Io eating his cecotropes 2012

5 month old Io, Donguri’s little son, eating his cecotropes

The capybara diet is highly fibrous and nutritionally low in value. Cecotrophy allows the capybara to digest more nutrients from an otherwise low nutrient diet and maximise the absorption of protein. The ‘cecotrophy’ excreta is different in composition to the usual oval shaped faeces, and contains up to 37% more protein and 30% less fibrous material, depending on the diet. Cecotrophy in capybaras varies in frequency and it can even stop altogether when the capybara’s diet is rich in protein.

Cecotrophy is most frequent when the nutritional quality of the diet is low. In wild populations there is a higher occurrence of cecotrophy during the dry season when food is scarce and lacking nutrients. Capybaras, with their highly efficient mastication and long retention time of undigested compounds in the cecum, can efficiently digest fibrous feedstuffs. (In rabbits large particles are barely fermented and the effect of cecotrophy on fibre digestibility is low.)

It was very interesting watching Ayu. She spent a little while (5 or more minutes) eating her cecotropes. She then moved away. About 40 or so minutes later she came over to me and sat just out of reach. About 15 minutes after this she spent a similar amount of time eating her cecotropes for a second time. Then she settled down again. About 15 minutes later she passed wind, and had one last brief ‘mouthful’. This was about midday.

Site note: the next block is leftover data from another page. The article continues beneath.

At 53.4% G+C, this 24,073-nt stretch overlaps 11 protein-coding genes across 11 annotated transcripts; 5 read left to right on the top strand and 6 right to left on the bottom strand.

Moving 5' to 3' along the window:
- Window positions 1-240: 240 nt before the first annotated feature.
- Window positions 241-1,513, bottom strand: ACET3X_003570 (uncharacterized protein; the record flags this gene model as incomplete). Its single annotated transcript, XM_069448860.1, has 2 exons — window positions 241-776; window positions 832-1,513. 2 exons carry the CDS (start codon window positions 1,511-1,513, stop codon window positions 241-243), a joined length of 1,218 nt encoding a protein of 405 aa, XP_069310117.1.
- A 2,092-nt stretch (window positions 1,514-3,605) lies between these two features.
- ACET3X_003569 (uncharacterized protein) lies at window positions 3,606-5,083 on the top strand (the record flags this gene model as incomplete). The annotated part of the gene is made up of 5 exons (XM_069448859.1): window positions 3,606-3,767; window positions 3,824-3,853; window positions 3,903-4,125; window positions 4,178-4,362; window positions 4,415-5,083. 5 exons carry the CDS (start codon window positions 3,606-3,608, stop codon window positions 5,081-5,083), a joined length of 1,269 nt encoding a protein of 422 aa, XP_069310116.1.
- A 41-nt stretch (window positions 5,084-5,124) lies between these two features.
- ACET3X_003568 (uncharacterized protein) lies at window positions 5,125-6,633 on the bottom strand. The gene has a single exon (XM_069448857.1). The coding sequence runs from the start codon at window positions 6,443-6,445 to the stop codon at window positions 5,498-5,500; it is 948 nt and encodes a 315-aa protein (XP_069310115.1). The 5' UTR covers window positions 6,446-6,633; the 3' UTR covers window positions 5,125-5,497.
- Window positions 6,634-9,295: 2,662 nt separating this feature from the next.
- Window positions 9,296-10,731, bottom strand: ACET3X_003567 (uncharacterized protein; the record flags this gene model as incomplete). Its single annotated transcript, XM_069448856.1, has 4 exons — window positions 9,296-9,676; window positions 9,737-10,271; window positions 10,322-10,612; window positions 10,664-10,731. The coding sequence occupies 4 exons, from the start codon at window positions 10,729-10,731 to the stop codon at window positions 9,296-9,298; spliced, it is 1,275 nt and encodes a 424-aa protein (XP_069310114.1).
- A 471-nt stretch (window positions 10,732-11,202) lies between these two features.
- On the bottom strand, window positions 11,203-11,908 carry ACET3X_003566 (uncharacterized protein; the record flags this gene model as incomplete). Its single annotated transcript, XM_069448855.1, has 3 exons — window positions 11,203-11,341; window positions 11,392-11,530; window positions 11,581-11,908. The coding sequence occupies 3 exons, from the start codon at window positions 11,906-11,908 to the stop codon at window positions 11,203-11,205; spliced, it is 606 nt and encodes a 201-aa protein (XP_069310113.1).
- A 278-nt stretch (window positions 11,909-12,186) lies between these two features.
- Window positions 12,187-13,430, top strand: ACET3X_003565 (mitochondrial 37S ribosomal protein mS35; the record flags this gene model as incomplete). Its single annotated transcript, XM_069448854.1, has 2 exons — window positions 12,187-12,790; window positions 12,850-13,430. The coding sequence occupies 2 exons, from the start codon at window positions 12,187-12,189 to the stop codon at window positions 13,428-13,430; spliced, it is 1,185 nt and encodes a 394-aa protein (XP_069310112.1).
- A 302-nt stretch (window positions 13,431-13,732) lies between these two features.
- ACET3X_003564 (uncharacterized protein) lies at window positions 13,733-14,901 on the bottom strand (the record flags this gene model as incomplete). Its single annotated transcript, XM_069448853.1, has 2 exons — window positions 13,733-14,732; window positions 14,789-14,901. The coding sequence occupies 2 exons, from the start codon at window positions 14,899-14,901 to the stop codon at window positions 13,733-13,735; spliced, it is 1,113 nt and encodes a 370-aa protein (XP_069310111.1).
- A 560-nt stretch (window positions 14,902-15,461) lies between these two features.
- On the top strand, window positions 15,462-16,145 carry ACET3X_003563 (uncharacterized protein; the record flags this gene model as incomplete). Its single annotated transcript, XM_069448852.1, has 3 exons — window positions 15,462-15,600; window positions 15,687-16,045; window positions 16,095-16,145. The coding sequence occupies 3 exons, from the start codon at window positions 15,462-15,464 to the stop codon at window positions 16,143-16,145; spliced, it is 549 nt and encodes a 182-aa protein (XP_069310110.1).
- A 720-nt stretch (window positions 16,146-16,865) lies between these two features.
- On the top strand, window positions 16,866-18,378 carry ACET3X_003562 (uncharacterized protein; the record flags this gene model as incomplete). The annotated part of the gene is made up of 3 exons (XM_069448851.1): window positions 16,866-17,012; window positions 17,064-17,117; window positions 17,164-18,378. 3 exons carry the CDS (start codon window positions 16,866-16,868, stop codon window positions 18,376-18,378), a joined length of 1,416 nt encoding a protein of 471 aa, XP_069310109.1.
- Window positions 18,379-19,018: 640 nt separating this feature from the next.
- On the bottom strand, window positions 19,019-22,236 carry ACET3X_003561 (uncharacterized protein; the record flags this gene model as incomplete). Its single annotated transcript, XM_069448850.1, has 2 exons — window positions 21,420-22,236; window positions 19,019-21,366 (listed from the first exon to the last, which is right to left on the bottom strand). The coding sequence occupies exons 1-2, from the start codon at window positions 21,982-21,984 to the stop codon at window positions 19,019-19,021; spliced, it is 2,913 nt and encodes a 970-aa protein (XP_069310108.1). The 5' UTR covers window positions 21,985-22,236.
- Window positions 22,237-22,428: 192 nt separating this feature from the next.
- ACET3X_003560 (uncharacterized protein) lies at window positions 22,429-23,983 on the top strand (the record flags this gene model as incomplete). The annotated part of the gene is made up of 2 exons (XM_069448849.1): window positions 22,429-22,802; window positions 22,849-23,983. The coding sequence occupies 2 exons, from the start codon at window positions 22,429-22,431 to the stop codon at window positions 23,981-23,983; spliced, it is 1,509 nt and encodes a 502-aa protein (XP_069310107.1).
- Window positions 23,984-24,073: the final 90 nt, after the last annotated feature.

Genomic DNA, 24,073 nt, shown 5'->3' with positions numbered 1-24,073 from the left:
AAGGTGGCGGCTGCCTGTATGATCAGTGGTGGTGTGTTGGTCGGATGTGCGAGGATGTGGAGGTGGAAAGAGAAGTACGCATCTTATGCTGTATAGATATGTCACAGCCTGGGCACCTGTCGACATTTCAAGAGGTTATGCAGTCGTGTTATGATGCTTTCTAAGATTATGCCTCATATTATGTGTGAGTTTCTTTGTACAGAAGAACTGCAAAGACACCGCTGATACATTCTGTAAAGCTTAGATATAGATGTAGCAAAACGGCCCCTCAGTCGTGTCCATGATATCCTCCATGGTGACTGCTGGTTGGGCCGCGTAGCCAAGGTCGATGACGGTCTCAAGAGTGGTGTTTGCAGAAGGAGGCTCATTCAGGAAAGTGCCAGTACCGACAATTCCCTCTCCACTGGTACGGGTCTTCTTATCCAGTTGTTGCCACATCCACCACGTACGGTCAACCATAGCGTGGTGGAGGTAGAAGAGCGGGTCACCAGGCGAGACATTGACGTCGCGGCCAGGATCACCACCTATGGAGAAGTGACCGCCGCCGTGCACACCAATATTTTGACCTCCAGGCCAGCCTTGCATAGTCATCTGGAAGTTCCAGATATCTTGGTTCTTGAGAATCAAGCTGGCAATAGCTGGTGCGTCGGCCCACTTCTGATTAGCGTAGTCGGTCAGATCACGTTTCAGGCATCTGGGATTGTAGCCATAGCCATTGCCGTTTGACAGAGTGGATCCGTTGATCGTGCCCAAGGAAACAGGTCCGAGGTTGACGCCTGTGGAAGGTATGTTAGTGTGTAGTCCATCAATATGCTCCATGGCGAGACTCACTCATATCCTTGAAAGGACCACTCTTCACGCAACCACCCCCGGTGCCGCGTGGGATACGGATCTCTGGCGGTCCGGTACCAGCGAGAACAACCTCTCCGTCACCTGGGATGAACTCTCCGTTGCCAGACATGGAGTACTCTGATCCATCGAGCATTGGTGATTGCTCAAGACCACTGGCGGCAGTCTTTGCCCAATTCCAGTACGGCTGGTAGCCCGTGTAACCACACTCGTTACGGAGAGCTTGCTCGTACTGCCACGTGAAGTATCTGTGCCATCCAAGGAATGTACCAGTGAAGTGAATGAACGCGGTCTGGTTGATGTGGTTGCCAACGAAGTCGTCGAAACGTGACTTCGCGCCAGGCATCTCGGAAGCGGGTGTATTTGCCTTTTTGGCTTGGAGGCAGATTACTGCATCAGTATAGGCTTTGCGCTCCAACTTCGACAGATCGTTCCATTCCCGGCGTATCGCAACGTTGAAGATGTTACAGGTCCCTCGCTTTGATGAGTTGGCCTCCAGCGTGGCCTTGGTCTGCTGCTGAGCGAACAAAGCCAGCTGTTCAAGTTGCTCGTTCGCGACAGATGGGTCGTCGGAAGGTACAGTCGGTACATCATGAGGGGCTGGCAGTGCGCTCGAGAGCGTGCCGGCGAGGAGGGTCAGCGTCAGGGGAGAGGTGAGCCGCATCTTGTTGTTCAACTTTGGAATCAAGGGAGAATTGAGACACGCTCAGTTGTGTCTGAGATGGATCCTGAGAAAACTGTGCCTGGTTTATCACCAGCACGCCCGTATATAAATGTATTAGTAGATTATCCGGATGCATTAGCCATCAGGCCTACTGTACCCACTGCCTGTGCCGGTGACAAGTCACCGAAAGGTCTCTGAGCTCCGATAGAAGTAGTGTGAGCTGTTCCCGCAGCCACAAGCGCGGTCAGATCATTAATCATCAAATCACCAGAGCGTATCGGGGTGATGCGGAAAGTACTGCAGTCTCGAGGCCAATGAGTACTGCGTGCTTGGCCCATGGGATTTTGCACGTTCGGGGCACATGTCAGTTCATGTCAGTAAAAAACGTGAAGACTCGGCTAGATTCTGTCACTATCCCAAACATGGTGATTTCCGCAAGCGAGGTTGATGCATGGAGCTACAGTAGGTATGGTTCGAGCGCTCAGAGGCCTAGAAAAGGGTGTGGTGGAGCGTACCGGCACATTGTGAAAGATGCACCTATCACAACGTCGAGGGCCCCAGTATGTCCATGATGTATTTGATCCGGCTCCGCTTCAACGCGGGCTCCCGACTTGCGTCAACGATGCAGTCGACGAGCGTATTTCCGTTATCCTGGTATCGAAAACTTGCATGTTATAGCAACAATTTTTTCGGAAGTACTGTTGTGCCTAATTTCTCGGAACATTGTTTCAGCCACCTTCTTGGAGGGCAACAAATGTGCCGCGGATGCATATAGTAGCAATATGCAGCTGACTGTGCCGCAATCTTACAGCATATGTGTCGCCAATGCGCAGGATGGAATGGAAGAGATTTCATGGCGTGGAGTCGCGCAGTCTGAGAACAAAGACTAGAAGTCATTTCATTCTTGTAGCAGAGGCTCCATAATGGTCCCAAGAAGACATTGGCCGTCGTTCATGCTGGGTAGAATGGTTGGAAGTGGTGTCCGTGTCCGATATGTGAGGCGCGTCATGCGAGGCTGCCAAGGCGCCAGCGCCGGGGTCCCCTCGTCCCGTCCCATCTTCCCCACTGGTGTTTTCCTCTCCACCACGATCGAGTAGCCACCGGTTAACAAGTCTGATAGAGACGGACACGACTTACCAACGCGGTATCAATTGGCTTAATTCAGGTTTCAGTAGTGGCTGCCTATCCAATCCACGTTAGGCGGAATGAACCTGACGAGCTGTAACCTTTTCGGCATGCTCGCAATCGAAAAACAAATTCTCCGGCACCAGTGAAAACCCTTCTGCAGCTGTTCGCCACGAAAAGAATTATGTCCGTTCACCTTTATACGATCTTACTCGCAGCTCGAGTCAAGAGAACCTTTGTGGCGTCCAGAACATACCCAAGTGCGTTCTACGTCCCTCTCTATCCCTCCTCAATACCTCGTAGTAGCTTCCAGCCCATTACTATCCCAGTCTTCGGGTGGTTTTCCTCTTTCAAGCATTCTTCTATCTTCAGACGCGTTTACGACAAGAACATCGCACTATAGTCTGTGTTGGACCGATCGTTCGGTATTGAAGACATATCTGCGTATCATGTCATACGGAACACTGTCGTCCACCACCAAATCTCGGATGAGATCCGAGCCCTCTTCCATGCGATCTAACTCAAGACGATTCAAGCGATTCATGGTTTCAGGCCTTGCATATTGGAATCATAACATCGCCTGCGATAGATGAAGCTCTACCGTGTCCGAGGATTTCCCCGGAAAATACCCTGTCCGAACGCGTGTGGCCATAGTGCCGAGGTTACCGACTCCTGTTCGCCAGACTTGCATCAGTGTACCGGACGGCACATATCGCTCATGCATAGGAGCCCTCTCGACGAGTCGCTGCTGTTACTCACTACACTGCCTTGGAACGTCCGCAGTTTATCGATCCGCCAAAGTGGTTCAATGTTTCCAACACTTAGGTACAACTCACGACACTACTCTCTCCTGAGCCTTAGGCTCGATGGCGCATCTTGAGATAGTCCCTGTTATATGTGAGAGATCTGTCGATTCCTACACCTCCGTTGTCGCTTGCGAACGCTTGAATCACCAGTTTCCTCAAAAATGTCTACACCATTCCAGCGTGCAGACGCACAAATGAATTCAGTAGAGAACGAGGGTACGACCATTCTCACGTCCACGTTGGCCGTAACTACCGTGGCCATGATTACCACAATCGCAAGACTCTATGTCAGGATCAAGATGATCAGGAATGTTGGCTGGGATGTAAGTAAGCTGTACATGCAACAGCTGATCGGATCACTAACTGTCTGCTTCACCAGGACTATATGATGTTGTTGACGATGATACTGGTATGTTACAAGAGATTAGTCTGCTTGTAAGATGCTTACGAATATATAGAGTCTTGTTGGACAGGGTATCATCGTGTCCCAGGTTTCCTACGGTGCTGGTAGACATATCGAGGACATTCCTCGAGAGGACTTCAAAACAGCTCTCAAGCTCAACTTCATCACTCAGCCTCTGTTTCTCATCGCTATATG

The average retention time of roughage in the digestive tract of capybaras is 12 (+/- 1.9) hours.

WN Syrup Cecotropes SnapShot(0)

Syrup, Maple’s 3 year old neutered male pup resting between eating his cecotropes

The process by which cecotropes are produced is called “hindgut fermentation”. Food passes through the esophagus, stomach, small intestine, where nutrients are initially absorbed ineffectively, and then into the colon. Through reverse peristalsis, the food is forced back into the cecum where it is broken down into simple sugars (i.e. monosaccharides) by bacterial fermentation. The cecotrope then passes through the colon, the anus, and is eliminated by the animal and then reingested. The process occurs 4 to 8 hours after eating. This type of reingestion to obtain more nutrients is similar to the chewing of cud in cattle.


Capybaras most often practice cecotrophy in the early morning hours when protein content is highest.

In their natural habitat, 70% of the capybaras diet consists of grasses, including aquatic grasses and sedges. Capybaras spend 31% of the day grazing during the wet season, and 42% of the day grazing during the dry season as there is less food and it is less nutritious.

Why Aoba Should Be the Next Female Capybara to Breed at Nagasaki Bio Park青葉が長崎バイオパークで交尾する次の女性カピバラにならなければならない理由. 青葉は赤ちゃんが必要です

In choosing which female capybara should breed it is important to understand the long-term consequences of this decision. The future cohesion of the herd will depend on this decision which is why it is important to choose a capybara who exhibits submissive behaviour as submissive behaviour is essential for the unity of the herd.

Aoba understands the importance of submissive behaviour. This is why Hinase has accepted Aoba. Maple’s female offspring, Milk, Cream and Butter, do not exhibit the submissive behaviour needed to ensure the unity of the herd, which is why Hinase does not accept them and is aggressive towards them.